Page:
I need VAC input because a VDC Relay cannot handling the 50/60Hz Alternating Current. I like the Solid State Relays, especially for their size as I am going to try and put this in a standard electrical outlet box.
 

RFBOSS

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A small change in your terminology may help. When talking about relays and someone says they want a relay that can handle XX, most people will think about the rating of the switched contact not the control signal.

It may be more clear to say that you need a relay that will operate from XX volts and switch XX volts and current.

As you may know not all solid state relays will switch DC. A lot of solid state relays use thyristors and they will not switch DC. There are solid state relays that use power mosfets for switching and they will switch DC and the manufacturers will specify that they will switch DC.

"The input amperage is very minimal."

The input current (the current used to control the relay (solid state or mechanical) will be determined by the device used. It can vary.

A quick look at some of the solid state relays showed a range of just a few milliamps to as much as 25 milliamps. The control voltage tends to vary with the control voltage, the higher the control voltage the higher the control current. This is the amount of current needed to control (switch on) the solid state relay. Just something to keep in mind.

Since you mentioned solid state relays, I found this solid state DC switching relay at Jameco. Its control voltage is DC not AC, but it will switch DC. If you rectify your AC control voltage, it looks like this device will need around 20 milliamps of control current to turn it on.

I took a quick look at some of the larger parts houses such as Allied Electronics and found similar things to the Jameco part. I just took a very quick look, some of the larger parts houses may have solid state relays that can be controlled with and AC voltage and switch a DC voltage. It may be worth a look or maybe someone here knows of a specific part. It has been awhile since I have had to do any specing of parts.

I took a quick look at AC coil mechanical relays and there are a lot of 24 volt AC coil relays and they are small enough to meet your requirements but they need north of 35 milliamps to operate. I know there are some sensitive AC coil relays out there, I just did not stumble across any.

I do not know if needing 15 to 30 milliamps or more to operated the relay (solid state or mechanical) will be an issue for you.

Again, and I may have missed something, but I seem to be the only one that has mentioned that not all solid state relays will switch DC.
 

RFBOSS

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I do not know exactly what you are trying to do and what electrical codes may be involved, but this aside... and after I wrote my somewhat short :D:D post above, my mind shifted gears from relays.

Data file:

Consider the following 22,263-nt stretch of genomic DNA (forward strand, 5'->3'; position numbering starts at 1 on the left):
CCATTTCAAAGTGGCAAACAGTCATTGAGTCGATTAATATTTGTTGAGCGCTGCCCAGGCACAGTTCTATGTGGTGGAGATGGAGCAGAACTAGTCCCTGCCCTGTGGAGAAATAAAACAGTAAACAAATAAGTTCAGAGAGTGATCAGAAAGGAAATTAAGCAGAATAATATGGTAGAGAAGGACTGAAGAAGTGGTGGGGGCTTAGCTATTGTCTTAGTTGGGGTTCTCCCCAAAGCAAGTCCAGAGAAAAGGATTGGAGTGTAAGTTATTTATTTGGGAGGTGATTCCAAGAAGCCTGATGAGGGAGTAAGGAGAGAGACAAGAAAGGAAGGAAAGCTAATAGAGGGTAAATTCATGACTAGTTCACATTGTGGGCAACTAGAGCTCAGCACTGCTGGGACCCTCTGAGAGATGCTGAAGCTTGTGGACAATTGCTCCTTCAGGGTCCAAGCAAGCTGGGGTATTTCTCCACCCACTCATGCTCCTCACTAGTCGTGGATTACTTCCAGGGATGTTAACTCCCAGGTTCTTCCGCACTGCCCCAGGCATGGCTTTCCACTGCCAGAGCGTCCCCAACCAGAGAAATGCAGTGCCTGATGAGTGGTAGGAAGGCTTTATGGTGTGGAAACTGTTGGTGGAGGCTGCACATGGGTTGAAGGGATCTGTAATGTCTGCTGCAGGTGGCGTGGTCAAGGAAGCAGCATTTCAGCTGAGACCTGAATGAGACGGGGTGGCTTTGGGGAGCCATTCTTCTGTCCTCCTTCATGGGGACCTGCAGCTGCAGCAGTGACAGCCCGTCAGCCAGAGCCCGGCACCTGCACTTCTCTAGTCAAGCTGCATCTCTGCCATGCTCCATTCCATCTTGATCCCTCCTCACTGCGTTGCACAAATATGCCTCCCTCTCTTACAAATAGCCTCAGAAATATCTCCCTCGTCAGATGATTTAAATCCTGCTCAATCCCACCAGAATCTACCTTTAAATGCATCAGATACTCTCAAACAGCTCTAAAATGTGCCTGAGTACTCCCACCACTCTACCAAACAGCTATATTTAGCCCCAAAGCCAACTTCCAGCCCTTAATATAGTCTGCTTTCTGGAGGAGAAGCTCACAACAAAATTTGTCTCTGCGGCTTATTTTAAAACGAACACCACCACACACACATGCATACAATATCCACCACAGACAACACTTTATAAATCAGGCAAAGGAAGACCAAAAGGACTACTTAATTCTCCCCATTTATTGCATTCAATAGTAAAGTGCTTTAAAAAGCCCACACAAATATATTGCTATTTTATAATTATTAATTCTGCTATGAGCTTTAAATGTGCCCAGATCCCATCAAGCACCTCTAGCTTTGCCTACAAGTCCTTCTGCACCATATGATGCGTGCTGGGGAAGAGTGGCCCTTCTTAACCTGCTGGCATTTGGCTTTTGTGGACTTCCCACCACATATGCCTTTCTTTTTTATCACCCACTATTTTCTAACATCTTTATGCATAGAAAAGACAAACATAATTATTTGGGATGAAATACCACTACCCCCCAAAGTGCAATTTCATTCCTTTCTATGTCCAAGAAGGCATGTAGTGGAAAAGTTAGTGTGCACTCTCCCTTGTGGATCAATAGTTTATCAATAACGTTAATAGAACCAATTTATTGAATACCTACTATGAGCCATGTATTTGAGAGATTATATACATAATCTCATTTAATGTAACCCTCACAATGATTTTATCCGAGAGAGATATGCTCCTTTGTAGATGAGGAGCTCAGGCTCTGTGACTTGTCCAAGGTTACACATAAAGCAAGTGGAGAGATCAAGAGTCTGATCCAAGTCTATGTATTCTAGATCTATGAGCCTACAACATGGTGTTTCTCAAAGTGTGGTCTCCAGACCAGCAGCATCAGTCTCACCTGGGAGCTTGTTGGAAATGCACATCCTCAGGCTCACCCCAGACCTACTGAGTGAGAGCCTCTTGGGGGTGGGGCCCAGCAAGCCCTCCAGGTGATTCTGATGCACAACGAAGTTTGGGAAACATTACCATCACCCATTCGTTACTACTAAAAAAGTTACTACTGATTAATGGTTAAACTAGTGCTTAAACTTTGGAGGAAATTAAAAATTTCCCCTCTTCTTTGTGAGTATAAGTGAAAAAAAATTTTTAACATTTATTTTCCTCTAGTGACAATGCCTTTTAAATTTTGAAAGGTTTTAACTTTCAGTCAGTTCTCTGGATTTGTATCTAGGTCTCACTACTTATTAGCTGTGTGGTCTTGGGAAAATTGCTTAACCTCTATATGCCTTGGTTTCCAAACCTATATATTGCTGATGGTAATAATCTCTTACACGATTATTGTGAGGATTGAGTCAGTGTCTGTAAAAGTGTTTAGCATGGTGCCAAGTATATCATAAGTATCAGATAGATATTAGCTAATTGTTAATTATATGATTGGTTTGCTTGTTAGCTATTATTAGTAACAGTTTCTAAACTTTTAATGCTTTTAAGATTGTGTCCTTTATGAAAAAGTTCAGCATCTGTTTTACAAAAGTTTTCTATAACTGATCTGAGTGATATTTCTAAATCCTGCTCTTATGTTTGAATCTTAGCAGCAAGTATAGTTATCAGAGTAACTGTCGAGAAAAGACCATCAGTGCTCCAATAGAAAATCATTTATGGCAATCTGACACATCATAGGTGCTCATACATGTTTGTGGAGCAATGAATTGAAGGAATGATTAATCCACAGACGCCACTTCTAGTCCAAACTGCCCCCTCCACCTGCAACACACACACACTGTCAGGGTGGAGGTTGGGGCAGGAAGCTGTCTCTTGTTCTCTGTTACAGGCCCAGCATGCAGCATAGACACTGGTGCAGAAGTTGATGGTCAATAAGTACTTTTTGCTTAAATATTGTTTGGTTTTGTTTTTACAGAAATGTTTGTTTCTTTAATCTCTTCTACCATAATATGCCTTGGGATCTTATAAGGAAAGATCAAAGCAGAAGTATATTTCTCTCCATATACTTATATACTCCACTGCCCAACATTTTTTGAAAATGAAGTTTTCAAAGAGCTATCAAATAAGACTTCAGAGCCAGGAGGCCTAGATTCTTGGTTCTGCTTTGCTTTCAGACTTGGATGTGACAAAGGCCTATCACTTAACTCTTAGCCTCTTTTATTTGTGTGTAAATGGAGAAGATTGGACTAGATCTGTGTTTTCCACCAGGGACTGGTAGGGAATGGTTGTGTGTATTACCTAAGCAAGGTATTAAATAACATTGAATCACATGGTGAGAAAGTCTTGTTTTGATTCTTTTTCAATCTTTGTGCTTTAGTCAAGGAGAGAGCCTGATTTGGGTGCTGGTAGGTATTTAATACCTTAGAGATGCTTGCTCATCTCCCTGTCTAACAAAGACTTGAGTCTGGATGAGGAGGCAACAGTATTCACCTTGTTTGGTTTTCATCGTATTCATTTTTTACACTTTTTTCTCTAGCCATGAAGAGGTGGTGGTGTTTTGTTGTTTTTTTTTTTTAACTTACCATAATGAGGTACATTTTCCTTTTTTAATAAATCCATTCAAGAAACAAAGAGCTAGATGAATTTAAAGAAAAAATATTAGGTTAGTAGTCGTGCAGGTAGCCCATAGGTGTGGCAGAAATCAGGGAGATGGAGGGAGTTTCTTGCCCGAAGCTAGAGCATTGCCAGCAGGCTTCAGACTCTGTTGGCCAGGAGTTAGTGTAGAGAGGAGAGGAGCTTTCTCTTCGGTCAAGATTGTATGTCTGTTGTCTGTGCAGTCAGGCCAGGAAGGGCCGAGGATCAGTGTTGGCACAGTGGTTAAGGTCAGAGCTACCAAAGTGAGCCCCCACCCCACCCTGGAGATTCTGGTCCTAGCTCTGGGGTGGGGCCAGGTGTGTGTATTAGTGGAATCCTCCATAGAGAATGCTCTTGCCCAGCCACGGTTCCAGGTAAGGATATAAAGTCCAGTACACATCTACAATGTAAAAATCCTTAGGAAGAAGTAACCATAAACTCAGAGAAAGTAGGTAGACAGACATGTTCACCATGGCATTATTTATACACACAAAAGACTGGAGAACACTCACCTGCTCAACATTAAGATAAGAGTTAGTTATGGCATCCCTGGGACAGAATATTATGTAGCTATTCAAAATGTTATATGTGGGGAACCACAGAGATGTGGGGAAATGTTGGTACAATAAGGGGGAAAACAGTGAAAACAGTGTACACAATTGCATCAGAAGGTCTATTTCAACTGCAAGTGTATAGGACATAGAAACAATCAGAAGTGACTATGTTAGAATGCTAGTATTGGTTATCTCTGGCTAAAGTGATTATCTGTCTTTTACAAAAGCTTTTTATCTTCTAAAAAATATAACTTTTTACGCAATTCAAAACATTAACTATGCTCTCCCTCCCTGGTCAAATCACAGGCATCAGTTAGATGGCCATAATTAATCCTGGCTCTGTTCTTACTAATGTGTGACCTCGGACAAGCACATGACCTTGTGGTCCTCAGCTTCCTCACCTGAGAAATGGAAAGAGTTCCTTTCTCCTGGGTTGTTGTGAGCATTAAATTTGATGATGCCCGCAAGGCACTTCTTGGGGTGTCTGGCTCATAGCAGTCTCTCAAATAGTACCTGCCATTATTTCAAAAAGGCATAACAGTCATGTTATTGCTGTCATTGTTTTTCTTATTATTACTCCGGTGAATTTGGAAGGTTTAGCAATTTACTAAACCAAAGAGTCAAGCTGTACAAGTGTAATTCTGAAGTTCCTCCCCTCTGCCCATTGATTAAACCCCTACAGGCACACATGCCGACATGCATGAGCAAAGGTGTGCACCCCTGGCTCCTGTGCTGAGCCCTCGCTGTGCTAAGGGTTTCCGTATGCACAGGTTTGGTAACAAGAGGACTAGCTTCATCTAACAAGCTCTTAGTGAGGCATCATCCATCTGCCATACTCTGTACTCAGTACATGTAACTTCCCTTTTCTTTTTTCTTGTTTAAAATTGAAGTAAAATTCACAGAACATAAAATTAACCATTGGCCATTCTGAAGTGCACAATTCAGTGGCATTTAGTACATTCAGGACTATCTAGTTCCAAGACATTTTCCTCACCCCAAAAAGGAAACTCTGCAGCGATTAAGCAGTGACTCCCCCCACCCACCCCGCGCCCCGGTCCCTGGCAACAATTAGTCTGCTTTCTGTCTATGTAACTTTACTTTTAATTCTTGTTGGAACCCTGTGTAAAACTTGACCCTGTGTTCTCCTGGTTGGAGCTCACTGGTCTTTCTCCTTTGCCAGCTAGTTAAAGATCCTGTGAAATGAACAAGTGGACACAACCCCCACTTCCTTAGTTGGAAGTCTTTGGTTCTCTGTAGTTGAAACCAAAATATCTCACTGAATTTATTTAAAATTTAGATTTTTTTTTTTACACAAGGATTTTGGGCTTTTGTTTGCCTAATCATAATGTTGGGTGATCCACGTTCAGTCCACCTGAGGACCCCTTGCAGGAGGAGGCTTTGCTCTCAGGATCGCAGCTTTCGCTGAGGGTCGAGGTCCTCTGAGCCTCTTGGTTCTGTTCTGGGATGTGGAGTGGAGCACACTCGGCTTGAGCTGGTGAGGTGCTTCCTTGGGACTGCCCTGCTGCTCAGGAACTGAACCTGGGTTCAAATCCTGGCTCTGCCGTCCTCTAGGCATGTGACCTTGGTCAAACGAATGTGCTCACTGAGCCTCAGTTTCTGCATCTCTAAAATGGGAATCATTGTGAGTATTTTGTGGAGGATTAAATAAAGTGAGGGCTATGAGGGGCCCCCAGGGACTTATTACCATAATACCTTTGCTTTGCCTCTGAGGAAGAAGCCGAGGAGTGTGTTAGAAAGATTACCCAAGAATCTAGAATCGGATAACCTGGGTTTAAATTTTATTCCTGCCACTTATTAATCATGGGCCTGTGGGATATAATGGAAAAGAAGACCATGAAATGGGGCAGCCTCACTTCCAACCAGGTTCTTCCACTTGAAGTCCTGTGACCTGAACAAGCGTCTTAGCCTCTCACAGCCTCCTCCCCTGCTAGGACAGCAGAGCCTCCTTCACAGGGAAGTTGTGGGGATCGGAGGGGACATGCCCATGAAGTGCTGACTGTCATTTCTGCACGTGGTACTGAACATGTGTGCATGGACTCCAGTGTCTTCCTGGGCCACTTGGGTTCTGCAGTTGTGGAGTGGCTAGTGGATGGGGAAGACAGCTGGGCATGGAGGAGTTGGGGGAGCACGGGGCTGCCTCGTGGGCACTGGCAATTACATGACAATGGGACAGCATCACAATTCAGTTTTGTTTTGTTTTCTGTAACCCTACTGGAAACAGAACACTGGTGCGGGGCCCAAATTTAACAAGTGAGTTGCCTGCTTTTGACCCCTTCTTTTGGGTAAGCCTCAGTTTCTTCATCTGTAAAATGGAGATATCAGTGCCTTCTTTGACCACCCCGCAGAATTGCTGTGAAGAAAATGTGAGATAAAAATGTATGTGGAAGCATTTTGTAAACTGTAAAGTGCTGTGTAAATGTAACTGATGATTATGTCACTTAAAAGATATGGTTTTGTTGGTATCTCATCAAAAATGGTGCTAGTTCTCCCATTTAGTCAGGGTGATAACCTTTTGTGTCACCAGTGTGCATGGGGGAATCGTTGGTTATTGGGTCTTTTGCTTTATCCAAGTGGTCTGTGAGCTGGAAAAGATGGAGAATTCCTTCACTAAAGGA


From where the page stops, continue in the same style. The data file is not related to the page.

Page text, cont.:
I would be very, very easy to build a circuit to meet your goals.

A diode and capacitor to rectify the control voltage, a few resistors and a transistor and you are golden.

And although you did not mention it, if you needed some type of hysteresis (turn on/turn off delay) our friend the ubiquitous LM 555 would take care of that.
 

mikewazowski

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I need a Relay that can handle approximately 16-24VAC as it is being powered by my HVAC thermostat.

I was going to recommend that you check with an hvac supplier as 24vac is used as the control voltage for hvac's but I'm assuming you've already done that.

You might try looking for another application that uses 24vac as a control voltage.
 

Soundy

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This will do what you need, for less than half the price of the Amazon listing above: R14-11A10-24 | Relay - 24VAC Coil DPDT 10A (probably closer to 1/4 the price if you figure the exchange). Check local electronic parts suppliers, most should carry something similar.

Switched contacts on a mechanical relay aren't DC or AC specific so it doesn't matter which you're switching.
 

RFBOSS

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"The input amperage is very minimal." Referring to the current used to control the switching device, solid state or mechanical.

BlueDevil has not told us how much current is available to control the relay.

24 VAC HVAC control relays would seem to be the answer.

But again we do not know about coil current and whether or not it will be an issue.

I might guess not, but with out additional information, we can not say for sure.

"Switched contacts on a mechanical relay aren't DC or AC specific so it doesn't matter which you're switching."

Actually the contacts on mechanical relays are rated for AC and DC with the allowable breaking voltage being much less for DC than AC, because it never goes to zero like AC at the zero crossing point.
 

KI7HYI

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Relays do not convert AC to DC, or vice versa. They also don't convert voltage levels.

So if you need to do what you said you need to do, you'll need a transformer to change the AC voltage level, followed by a rectifier to make the AC into DC, followed by a voltage regulator to adjust the voltage at the output.

You might find all that in one digital switching power supply, but given the odd voltage levels good lucking finding it.

I'm thinking a description of exactly wtf you are trying to do, would shed some light on what you really need to make it happen.
They did when they were called vibrators.